Blood Rage looks fantastic, though, naturally, a bit dated in terms of grain and posterisation effects. Colours are rich and vibrant, which helps to sell the perverse ‘80s saturation of the film. Details are sharp (sharp enough to see that the prop gun is plastic as hell), though some of the textures are foggy, due to soft focus choices (or mistakes). The sunny outdoor sequences are a smidge overheated, leading to some gamma balance issues and snowy noise (perhaps this is the ‘severe fading’ the booklet warns us about), but, overall, black levels and contrast are pretty well-balanced. Even as grain levels increase in darkness, the strength of the blacks continue to support shapes and separate elements. The Nightmare at Shadow Woods cut, which is available on the second disc, utilizes the cleaner Blood Rage transfer when possible, but, when necessary, it includes the much rougher alternate footage. The super-long composite cut features a lot of the Blood Rage footage with a few shots of scratchy, dirty Nightmare at Shadow Woods scenes peppered throughout.

 Blood Rage


Blood Rage’s original stereo soundtrack was also scanned from the 35mm negative elements and is presented here in uncompressed LPCM 2.0. The sound quality is pretty consistent and smooth, minus the hiss and pop that usually come with this type of movie. There are some issues with volume and clarity thoughout. This is rarely Arrow’s fault, however, as the problems almost always coincide with obvious ADR or other post-production tampering. B-horror standby composer Richard Einhorn ( Shock Waves, 1977; Don't Go in the House, 1980; Eyes of a Stranger, 1981; The Prowler, 1981) supplies a funky, electro-pop score that’s more likely to make you want to dance than scream in terror. I suppose there are also some enjoyably corny piano motifs that signify Terry’s devolving mental state. Love it, hate it, or love to hate it, the music sounds pretty great on the track. As discussed in the video section, the Nightmare at Shadow Woods footage is mixed and matched with the Blood Rage footage, so the audio quality is largely the same, give or take some really awkward trims to the musical soundtrack and a couple of pops.

 Blood Rage


  • Commentary with director John Grissmer and ‘co-owner’ of the film/producer of the HD transfer, John Dalley – This new commentary is moderated by Arrow Films’ Ewan Cant, who, along with Dalley, presses the director for information on the production. It’s not the liveliest discussion, but there are some interesting factoids about Julie Gordon's entirely white outfit (it was a specific choice to represent ‘purity’), future star effects designer Ed French’s contributions, and editor Michael Miller directing the opening sequence (i.e. all of the stuff at the drive-in).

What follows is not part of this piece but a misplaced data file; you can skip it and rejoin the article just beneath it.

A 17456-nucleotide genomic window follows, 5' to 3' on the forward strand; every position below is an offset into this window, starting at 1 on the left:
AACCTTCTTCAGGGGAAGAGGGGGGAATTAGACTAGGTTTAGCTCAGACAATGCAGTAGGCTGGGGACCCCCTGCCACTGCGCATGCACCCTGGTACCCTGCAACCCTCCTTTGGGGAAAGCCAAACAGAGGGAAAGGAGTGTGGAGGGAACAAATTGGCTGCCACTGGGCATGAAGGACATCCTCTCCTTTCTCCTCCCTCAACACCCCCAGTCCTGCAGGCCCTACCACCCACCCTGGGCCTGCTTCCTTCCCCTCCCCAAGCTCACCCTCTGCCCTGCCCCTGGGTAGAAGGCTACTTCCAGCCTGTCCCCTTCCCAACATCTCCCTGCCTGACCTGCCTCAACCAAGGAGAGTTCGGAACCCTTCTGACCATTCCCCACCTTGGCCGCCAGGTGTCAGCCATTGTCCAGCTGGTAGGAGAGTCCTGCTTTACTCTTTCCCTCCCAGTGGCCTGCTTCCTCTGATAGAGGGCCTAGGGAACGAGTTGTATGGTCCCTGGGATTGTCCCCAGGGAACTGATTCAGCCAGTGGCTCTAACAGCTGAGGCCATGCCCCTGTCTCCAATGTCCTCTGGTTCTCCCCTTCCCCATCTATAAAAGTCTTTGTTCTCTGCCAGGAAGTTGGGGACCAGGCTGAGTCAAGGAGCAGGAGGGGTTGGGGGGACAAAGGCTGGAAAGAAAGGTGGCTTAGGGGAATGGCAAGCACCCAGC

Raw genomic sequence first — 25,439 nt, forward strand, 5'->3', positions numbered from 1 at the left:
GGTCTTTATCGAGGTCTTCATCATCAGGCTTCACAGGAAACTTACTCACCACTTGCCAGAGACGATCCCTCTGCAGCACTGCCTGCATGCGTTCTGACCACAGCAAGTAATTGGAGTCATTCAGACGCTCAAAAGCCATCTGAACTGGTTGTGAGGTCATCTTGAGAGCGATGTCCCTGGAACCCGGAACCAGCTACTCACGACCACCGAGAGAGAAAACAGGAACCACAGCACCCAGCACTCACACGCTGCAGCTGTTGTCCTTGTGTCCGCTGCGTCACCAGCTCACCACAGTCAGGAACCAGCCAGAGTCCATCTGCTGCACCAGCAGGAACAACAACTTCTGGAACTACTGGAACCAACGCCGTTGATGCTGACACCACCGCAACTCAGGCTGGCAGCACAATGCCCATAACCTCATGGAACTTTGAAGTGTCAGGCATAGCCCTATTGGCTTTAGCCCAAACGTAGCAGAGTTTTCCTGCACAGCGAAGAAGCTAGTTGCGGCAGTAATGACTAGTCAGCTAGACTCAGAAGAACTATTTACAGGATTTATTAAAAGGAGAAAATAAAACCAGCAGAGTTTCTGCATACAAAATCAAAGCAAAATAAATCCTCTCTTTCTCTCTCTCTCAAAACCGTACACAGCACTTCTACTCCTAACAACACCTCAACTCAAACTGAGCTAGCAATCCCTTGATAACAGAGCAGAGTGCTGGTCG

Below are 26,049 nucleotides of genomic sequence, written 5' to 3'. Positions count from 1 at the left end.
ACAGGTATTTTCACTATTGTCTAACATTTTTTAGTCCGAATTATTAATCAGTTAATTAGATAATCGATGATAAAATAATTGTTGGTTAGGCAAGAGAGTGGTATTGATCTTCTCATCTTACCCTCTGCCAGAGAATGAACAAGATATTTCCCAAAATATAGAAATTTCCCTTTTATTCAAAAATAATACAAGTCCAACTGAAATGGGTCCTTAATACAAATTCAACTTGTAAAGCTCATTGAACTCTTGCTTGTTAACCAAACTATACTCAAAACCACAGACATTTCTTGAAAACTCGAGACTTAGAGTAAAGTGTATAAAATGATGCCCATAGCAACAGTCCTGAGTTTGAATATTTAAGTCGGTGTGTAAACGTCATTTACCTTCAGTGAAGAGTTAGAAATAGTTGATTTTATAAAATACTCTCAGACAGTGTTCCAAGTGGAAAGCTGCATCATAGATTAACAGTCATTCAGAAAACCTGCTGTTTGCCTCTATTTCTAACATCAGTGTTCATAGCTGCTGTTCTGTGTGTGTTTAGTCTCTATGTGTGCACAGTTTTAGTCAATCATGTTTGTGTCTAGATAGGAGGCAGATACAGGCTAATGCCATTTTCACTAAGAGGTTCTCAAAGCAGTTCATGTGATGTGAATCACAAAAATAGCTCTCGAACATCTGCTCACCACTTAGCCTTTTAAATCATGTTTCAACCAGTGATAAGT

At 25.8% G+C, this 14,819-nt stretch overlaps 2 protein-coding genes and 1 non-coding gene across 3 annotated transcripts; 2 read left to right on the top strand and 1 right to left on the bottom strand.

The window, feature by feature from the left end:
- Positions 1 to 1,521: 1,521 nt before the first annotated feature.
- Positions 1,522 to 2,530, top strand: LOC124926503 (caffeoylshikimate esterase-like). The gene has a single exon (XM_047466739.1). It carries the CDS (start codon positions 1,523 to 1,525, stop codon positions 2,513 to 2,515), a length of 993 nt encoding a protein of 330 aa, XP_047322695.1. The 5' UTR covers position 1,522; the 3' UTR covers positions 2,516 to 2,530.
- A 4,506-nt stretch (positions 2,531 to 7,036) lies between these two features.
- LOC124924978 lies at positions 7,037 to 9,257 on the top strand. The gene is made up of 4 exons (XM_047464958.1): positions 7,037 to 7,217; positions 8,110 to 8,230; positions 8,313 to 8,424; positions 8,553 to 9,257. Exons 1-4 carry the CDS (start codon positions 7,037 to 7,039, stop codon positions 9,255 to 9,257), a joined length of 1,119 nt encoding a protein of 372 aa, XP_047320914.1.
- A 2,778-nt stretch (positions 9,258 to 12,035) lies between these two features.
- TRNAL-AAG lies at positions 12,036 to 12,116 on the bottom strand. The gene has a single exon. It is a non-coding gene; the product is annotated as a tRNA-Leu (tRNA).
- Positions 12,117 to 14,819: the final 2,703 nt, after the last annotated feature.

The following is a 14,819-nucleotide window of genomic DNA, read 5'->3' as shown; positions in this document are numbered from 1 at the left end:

• Double Jeopardy (11:00, HD) – Actor Mark Soper, who, again, plays both Terry and Todd, covers his experience on the film, his co-workers, and the fun/challenge of playing twins.
  • Jeez Louise! (10:20, HD) – Blood Rage’s all-star actress Louise Lasser discusses her early career, from stage work and Woody Allen movies to popular turns on television that included the lead role on a Norman Lear series called Mary Hartman, Mary Hartman (1976-77). Her memories of Blood Rage are cluttered (in part because she was confused as to what Grissmer wanted), but not entirely negative.
  • Both Sides of the Camera (10:00, HD) – Producer Marianne Kanter, who also plays the ill-fated psychiatrist, is probably the most prepared and informative person on the entire disc. Her interview isn’t very long, but it fills in an awful lot of behind-the-scenes tidbits missing from the commentary. Apparently, Grissmer was frustrated and quit the film at some point. After an unnamed cameraman tried and failed to direct, Grissmer eventually returned (I don’t believe this was mentioned at all during the commentary). Kanter gives Grissmer and the cast some credit, but also admits that French’s make-up and Miller’s editing saved the film from utter ruin.
  • The Man Behind the Mayhem (12:50, HD) – Make-up guru Ed French, who appears briefly in the film as the nebbish father that loses his head, is also keen to discuss his early career, beginning mostly with Blood Rage (following work on Amityville II: The Possession, 1982), which led him all the way to an Academy Award nomination for Star Trek VI: The Undiscovered Country (1991) and an Emmy win for House, MD (2004).
  • Three Minutes with Ted (3:20, HD) – The incomparable Ted Raimi, who makes a ‘blink and you’ll miss it’ cameo at the beginning of the movie, quickly does his best to remember his first ever film role.
  • Return to Shadow Woods (5:40, HD) – Author/film historian Ed Tucker visits the present-day Jacksonville locations.
  • VHS release opening titles (5:00, HD version of SD footage)
  • Behind-the-scenes image slideshow set to music from the movie (4:30, HD)
  • Outtakes (26:40, HD, Disc 2) – A long series of 1.33:1 raw outtakes. There is no sound available for this extra

 Blood Rage


Blood Rage is a delightful surprise in this age of over-hyped cult discoveries. Unlike most films in the ‘so bad, it’s good’ category, this one intends to be funny, silly, and gleefully over-the-top. The oversimplified and derivative story is merely the bedrock for impressive gore effects, funny nods to genre conventions, and outrageous scenery chewing from a better-than-average cast. Arrow’s restoration looks and sounds great, and the extensive extras include a remastered alternate cut, a composite cut, director’s commentary, and a load of cast & crew interviews. This is a great package all-around and highly recommend to fans of ‘80s slasher cinema.

 Blood Rage
* Note: The above images are taken from the Blu-ray release and resized for the page. Full-resolution captures are available by clicking individual images, but due to .jpg compression they are not necessarily representative of the quality of the transfer.